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What are your wintertime/cabin fever processes?

 
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Hi! Lurker here, first-time poster, budding permie.

When the growing season is over, how do you pass the time? Do you plan for the spring/summer/fall grows? What does that look like? What sorts of fun things do you do when you're trapped in the house and it's cold and snowy and you just want to be out in the wild getting your hands dirty?

Would love to hear your stories.

Thanks!

Angela
 
gardener
Posts: 2225
Location: latitude 47 N.W. montana zone 6A
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Hi Angela; Welcome to Permies!


Why of course that is when we have time to be on Permies.   Or reading good books , binging on Netflix … Oh and going out and playing in the snow!  You know dig your car out and get it unstuck. Knock all the snow off your roofs before they cave in … Fun stuff !  


That is my very tongue in cheek response.  
Others may give you a more realistic response.  Like planning all your spring projects, starting seeds indoors,  working on garden fences as soon as the snow leaves. Normal stuff... I like binging on Netflix's myself!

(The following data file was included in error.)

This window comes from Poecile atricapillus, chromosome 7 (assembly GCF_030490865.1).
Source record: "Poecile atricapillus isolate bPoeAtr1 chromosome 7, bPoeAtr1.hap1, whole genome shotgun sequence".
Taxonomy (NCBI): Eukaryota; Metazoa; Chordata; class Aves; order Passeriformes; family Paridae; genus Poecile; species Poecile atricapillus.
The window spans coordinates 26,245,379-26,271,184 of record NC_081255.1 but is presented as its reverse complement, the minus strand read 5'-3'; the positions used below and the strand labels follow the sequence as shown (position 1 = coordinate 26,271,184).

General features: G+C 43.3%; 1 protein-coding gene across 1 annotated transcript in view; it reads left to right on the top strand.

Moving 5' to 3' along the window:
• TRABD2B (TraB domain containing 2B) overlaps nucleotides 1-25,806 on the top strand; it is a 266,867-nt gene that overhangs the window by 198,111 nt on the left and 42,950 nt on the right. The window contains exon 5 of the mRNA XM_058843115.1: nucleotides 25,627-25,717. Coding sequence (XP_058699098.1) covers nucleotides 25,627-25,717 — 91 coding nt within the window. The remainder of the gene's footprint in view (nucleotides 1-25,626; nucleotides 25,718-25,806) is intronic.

pollinator
Posts: 536
Location: Western Canadian mtn valley, zone 6b, 750mm (30") precip
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Walk, hike, or go cross-country skiing.  When outdoors, watch winter birds & identify them.

Go over our garden & fruit- or nut-tree notes from past years, make plans for spring.  Toward spring, start seedlings.

Play music (guitar for me, keyboard or wind instrument for other people I know).  Listen to free music from the internet.  Watch classic movies available free on Youtube.  Read books (ones I have, or borrowed from the public library), read articles.  Try out new recipes in the kitchen.

Make something, or repair things.  Maybe design a making/building project.

Invite friends or neighbours over for a visit — or get out of our four walls here and visit friends or neighbors.

Do contributive work with a local community group.

We have home offices, so we go through old paper files, reference materials, etc — weed outdated stuff out & take to the recycling bins.  Feels good!
 
gardener
Posts: 2697
Location: Central Texas zone 8a
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Lol. Asparagus us coming up. I planted potatos last week. In many ways, winter is the busy time of year. Its that july/august when we hunker indoors to get out of the heat. We have harvested everything and start planning the fall garden at that point.

TEXAS FTW!
 
Posts: 182
Location: 7b desert southern Idaho
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Cut and split fire wood. Heat up the shop, get discouraged about the mess, decide to clean It tomorrow, repeat as needed.
 
Posts: 58
Location: Ohio 5b6a